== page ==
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Jewson backs skin cancer campaign as death rates rise on the Isle of Wight

Skin cancer deaths on the Isle of Wight have increased. Picture by Chez Beate.

Skin cancer deaths on the Isle of Wight have increased. Picture by Chez Beate.

Haydn Taylor

[email protected]

Wednesday, August 16, 2017 - 11:04

SKIN cancer deaths are rising on the Isle of Wight. 
In 2005, 10 people died from the most serious form of skin cancer, and by 2014 this rose to 15 deaths in a year, according to Public Health England.
In an effort to raise awareness, a survey conducted by Jewson found that almost 60 per cent of construction workers would be happy to slap sun cream on a building site buddy, a survey suggests.
When asked about attitudes to sun protection, 357 out of 625 Jewson customers said they would help their workmate apply sun cream.
However, just over a third said they never apply their own sun cream when working outdoors on a sunny day. This compares to only seven per cent who never apply sun cream when on holiday abroad.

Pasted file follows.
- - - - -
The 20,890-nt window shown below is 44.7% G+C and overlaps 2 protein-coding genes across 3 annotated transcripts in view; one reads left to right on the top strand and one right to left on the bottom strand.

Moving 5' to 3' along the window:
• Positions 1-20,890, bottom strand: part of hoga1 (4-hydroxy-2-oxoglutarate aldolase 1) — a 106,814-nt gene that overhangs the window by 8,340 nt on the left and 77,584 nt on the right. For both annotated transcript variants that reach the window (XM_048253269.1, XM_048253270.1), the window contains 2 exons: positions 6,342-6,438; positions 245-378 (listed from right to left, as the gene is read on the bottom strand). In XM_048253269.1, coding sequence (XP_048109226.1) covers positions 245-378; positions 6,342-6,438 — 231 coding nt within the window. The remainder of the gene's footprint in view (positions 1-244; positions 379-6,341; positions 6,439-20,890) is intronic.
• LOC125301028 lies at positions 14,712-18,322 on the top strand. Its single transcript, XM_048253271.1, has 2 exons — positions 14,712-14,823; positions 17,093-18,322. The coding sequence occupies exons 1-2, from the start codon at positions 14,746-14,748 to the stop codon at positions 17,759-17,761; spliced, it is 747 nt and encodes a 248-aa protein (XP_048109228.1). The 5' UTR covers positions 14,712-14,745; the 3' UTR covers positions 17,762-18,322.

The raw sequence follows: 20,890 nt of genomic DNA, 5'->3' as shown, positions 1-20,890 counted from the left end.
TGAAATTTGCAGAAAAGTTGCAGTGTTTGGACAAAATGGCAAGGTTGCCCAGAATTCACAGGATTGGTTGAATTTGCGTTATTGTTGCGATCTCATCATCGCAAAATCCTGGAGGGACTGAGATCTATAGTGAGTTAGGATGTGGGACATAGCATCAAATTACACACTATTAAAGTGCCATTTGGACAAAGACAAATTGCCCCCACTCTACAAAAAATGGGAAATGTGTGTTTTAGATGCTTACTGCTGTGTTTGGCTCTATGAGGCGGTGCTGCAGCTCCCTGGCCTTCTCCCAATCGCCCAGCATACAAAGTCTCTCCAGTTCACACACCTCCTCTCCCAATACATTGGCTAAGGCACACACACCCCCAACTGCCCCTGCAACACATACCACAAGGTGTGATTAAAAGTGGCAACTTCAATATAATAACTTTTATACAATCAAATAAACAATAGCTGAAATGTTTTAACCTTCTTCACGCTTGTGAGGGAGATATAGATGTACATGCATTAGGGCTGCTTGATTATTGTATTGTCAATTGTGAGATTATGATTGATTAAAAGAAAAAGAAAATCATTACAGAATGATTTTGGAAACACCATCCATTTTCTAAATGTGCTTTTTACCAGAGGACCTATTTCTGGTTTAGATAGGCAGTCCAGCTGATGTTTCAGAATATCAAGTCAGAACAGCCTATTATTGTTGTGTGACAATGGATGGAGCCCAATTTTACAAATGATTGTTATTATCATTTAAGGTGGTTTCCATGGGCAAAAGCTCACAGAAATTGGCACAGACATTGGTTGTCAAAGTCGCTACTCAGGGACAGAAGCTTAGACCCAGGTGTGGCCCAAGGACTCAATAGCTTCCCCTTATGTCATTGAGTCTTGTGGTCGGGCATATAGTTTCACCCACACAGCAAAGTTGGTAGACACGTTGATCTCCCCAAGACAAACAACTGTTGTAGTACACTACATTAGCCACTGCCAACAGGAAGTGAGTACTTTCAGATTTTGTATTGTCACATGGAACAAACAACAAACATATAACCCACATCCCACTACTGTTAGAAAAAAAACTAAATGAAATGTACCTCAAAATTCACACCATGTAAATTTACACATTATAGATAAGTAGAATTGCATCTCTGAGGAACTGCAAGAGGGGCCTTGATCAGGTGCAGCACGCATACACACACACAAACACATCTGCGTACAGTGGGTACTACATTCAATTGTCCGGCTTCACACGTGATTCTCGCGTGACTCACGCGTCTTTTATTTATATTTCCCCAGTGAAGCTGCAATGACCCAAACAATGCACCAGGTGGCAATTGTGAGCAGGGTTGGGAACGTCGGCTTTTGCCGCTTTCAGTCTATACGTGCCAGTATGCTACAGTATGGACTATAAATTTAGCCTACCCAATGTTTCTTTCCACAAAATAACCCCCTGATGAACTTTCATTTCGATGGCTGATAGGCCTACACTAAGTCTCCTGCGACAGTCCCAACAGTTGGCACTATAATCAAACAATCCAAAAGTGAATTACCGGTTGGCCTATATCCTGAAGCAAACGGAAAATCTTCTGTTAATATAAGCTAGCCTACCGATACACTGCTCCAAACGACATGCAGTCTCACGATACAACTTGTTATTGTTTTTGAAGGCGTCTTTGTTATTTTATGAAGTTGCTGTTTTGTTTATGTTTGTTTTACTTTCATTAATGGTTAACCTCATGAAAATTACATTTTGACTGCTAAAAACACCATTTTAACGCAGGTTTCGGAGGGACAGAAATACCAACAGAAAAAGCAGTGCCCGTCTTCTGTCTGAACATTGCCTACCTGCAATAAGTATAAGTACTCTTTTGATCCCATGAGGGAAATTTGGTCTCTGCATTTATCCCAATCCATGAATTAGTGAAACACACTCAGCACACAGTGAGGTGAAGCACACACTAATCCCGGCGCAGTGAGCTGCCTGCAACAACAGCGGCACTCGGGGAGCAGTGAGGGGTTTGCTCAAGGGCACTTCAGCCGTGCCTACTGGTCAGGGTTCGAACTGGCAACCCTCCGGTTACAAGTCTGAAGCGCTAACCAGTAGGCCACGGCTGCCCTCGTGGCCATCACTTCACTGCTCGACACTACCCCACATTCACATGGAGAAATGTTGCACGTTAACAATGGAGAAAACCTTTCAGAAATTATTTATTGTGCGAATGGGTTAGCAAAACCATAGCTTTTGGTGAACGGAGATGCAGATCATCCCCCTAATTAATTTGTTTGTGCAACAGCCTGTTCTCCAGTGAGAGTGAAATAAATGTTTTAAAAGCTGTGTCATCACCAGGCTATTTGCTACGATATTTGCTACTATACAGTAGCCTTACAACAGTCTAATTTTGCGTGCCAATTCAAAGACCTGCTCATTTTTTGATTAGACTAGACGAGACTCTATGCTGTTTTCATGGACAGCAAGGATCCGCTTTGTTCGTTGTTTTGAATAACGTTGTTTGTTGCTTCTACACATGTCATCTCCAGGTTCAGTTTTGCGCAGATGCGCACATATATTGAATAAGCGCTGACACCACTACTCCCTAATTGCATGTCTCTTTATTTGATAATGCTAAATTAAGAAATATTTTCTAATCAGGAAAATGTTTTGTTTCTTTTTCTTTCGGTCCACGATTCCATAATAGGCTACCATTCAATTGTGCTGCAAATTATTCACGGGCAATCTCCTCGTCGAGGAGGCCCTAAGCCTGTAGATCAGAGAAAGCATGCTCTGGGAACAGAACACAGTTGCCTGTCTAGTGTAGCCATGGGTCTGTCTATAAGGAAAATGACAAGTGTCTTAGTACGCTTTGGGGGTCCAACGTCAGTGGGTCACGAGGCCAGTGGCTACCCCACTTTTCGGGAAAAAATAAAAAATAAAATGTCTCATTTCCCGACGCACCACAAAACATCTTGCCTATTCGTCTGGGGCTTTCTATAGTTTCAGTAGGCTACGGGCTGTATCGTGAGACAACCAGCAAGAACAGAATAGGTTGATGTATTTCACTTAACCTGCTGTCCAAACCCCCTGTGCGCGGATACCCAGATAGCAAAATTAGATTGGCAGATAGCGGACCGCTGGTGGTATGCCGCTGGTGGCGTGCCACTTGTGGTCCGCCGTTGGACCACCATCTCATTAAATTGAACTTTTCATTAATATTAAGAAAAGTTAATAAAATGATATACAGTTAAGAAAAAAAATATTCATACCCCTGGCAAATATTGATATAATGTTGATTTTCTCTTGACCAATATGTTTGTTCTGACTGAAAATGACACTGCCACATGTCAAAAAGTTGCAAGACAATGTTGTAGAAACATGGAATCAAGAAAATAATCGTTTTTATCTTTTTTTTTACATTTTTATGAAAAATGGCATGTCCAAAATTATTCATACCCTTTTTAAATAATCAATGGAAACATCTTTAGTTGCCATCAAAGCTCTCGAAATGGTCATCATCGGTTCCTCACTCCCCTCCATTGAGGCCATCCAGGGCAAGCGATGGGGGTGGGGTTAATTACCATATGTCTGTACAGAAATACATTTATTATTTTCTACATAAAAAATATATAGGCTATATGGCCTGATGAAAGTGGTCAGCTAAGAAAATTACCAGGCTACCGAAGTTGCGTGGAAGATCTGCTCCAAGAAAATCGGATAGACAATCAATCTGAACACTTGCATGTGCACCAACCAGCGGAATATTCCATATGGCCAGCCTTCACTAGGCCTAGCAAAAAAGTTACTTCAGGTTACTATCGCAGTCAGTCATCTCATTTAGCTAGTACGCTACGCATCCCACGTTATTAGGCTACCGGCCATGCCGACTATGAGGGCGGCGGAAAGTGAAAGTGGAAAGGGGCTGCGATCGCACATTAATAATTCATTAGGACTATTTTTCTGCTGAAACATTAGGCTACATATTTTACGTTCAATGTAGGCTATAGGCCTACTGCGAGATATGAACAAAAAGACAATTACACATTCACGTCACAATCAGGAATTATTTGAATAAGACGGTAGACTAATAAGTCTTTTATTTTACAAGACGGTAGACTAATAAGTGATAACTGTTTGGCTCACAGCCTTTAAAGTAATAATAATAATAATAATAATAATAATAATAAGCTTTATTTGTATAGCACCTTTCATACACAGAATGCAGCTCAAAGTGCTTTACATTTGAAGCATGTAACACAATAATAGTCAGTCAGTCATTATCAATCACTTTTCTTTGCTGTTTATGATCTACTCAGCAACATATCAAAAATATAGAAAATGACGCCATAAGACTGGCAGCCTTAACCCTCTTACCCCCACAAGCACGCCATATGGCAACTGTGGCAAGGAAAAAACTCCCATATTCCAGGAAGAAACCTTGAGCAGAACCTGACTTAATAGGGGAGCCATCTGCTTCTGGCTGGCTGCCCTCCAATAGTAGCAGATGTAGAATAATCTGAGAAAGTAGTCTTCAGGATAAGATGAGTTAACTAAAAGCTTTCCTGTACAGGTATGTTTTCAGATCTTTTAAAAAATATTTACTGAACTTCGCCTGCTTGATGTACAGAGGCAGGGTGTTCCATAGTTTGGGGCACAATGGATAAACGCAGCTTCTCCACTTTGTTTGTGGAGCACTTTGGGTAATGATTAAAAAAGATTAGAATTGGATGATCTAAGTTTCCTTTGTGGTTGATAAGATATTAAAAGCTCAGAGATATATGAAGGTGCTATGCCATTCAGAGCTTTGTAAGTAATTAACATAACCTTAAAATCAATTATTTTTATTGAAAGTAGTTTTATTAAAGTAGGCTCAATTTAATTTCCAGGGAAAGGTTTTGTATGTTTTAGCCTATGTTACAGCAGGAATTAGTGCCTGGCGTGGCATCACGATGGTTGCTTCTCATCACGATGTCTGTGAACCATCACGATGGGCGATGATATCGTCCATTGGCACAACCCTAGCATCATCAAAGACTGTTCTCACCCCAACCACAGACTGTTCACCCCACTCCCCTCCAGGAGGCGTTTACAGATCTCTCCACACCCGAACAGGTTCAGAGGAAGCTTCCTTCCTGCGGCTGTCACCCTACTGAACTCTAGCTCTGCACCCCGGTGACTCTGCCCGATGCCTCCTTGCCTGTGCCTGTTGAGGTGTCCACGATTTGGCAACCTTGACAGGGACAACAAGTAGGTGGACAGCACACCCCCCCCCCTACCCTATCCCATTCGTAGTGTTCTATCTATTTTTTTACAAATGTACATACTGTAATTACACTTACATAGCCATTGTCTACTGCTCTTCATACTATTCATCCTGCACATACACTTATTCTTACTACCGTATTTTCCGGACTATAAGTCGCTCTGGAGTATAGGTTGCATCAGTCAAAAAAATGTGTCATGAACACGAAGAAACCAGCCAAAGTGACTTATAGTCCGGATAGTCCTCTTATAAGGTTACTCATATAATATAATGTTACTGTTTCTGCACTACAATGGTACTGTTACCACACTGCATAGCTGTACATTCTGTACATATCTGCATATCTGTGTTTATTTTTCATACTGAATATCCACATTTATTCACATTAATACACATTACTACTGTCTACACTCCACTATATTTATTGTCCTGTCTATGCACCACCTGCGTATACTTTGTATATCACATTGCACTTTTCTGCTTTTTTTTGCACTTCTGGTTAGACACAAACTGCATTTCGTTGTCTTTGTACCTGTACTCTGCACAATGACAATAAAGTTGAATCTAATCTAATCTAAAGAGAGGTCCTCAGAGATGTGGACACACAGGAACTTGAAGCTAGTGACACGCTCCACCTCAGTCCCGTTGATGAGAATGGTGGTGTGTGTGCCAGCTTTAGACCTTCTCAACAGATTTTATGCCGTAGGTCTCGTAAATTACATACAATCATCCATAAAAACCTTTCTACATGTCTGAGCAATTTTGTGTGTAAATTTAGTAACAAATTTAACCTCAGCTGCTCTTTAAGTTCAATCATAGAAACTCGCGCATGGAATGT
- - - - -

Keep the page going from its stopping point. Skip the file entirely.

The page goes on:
More than half of respondents said they had been sun burnt in the past two years. According to the NHS, being sunburnt just once every two years triples the risk of skin cancer.
NHS England Wessex medical director, Dr Elizabeth Mearns, said: "It's very encouraging that even in the rough tough world of construction many builders are willing to support colleagues in avoiding harmful sun exposure."
Jewson is supporting the NHS England South Cover Up, Mate campaign, which is targeting male agricultural and construction workers, gardeners and sports-players because of their prolonged exposure to the sun.
James Buckle, south east area director at Jewson, said: "We know builders don't have much time on their hands, so prioritising something like sun care isn't always easy — especially given Britain's unpredictable weather. But with construction workers often outside for long periods of time, they can be at a much higher risk of exposure to UV rays than most.
"We're showing our support to the NHS England South Cover Up Mate campaign to help raise awareness of the dangers of being in the sun without protection."
Official NHS advice on staying safe in the sun is:
  • spend time in the shade if you can
  • make sure you never burn
  • cover up with suitable clothing and sunglasses
  • use at least factor 15 sunscreen

 


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